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ON TOP OF THE WORLD
Douglas S. Looney
October 16, 1989
High-flying Air Force is winning big because quarterback Dee Dowis is staying on the ground
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October 16, 1989

On Top Of The World

High-flying Air Force is winning big because quarterback Dee Dowis is staying on the ground

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Says roommate Pat McNelis, a starting defensive tackle, "The biggest thing Dee has is his desire to do well—in everything." Dowis's grade point average is a respectable 2.53 at one of the nation's more demanding institutions. Not bad for a product of Franklin County High School, where not only was the football program mediocre but also where, on average, only 27% of the graduating seniors went to college.

For now, Dowis isn't clear what he wants to do in the future. Maybe a doctor. Perhaps a lawyer. Or, given his surroundings, a pilot. The lure of being at the controls of an F-16 screaming across the horizon is growing. "I'm not sure exactly what, sir," he says.

Immediately after the game against UTEP, Dowis and teammate Randle Gladney drove to Memorial Hospital in Colorado Springs to visit Jason Feyh, 8, who survived the July 19 United Air Lines crash in Sioux City. Jason's mother, Brenda, was killed, and Jason was in critical condition. Dowis has become devoted to the boy. This day, Jason, in a cast from his waist down, asked to play catch. He was wheeled into a parking lot and did so. When somebody said he threw better spirals than Dowis, Jason immediately offered to show Dowis the proper grip for better results. The joy on the child's face was indescribable. As was that on Dowis's face.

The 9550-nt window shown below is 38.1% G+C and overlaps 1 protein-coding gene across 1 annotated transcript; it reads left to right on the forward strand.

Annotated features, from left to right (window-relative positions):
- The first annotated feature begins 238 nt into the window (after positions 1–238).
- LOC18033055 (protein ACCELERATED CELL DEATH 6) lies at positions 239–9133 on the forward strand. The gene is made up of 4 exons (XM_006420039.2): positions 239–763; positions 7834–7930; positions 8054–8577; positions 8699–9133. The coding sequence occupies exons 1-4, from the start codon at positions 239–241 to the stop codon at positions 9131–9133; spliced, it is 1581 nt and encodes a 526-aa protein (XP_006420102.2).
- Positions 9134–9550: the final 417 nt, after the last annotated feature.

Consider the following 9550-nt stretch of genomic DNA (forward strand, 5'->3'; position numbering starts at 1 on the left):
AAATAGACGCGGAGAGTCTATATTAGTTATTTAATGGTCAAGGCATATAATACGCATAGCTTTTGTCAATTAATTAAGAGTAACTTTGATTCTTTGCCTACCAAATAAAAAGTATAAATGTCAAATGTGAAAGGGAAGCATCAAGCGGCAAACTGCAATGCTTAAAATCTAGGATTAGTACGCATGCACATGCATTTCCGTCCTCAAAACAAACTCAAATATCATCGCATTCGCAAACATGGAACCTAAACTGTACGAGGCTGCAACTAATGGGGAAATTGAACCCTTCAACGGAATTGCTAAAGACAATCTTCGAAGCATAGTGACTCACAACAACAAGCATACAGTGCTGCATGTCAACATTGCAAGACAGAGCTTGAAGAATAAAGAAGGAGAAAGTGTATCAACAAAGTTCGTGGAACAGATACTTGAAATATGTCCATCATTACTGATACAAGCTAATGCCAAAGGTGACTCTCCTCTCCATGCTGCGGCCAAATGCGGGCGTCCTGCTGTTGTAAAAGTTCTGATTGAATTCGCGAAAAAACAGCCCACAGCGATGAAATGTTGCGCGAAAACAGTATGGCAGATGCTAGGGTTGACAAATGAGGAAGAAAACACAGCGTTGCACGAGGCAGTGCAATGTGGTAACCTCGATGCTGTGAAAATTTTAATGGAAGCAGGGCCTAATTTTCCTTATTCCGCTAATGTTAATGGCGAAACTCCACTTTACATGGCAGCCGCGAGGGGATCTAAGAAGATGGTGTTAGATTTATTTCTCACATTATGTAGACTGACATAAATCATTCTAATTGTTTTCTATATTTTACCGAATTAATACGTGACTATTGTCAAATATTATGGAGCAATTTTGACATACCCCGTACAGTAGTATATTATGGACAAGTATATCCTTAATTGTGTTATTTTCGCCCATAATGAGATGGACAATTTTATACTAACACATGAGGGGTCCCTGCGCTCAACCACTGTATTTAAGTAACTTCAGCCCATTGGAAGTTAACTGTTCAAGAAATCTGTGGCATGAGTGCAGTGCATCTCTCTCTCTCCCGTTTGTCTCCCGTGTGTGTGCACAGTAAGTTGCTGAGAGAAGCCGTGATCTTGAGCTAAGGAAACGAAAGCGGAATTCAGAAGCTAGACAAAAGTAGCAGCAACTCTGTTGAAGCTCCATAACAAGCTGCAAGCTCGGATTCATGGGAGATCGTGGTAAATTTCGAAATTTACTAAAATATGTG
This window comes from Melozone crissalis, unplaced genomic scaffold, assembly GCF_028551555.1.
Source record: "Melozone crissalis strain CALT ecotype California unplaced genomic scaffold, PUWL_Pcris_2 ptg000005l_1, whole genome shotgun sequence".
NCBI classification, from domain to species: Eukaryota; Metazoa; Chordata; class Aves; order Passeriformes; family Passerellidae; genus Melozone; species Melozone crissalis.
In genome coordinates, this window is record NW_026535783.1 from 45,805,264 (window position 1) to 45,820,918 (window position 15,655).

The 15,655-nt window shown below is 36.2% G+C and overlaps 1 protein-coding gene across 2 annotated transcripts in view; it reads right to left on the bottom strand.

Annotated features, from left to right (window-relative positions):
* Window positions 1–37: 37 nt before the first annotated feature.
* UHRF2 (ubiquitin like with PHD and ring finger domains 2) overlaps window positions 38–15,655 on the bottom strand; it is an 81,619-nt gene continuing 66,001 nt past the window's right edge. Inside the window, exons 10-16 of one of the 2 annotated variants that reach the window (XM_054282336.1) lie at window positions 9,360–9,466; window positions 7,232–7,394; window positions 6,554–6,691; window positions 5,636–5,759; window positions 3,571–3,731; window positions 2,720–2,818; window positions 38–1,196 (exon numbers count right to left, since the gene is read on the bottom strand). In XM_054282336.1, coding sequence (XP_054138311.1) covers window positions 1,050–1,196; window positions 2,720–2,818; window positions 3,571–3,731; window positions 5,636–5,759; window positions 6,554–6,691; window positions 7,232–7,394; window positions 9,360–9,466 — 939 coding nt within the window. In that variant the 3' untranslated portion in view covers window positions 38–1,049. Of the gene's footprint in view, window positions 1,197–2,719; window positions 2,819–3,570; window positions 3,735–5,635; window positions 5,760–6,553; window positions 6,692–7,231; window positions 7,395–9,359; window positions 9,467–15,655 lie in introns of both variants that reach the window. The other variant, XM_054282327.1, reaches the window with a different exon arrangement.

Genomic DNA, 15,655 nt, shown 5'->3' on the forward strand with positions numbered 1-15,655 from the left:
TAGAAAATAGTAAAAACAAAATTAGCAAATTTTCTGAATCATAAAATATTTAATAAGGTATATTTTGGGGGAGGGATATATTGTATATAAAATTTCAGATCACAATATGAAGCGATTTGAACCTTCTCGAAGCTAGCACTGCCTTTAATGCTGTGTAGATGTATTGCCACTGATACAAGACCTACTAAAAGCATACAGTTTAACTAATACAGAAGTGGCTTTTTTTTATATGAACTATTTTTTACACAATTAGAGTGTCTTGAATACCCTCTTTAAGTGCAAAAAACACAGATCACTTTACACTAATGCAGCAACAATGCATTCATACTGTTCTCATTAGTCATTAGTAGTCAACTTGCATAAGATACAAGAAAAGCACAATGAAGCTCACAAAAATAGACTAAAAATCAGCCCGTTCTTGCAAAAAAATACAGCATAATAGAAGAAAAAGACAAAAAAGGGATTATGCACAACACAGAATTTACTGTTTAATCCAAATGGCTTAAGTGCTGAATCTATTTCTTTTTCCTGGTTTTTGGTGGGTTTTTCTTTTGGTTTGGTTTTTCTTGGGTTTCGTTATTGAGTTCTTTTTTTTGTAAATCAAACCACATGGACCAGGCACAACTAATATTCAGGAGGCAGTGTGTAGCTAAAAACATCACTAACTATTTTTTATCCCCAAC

Says Air Force athletic director John Clune, "Dee projects us to the nation, and more important he projects us the way we want to be projected. His story is Americana, which is what the Academy is." And it's easy to see, maybe 10 years hence, Dowis back in Georgia, spitting sunflower seeds and talking about the soybeans, a zillion miles from the hoopla and the crowds and the jet roar.

So what are you thinking now, Dee?

"That I'm just happy, sir."

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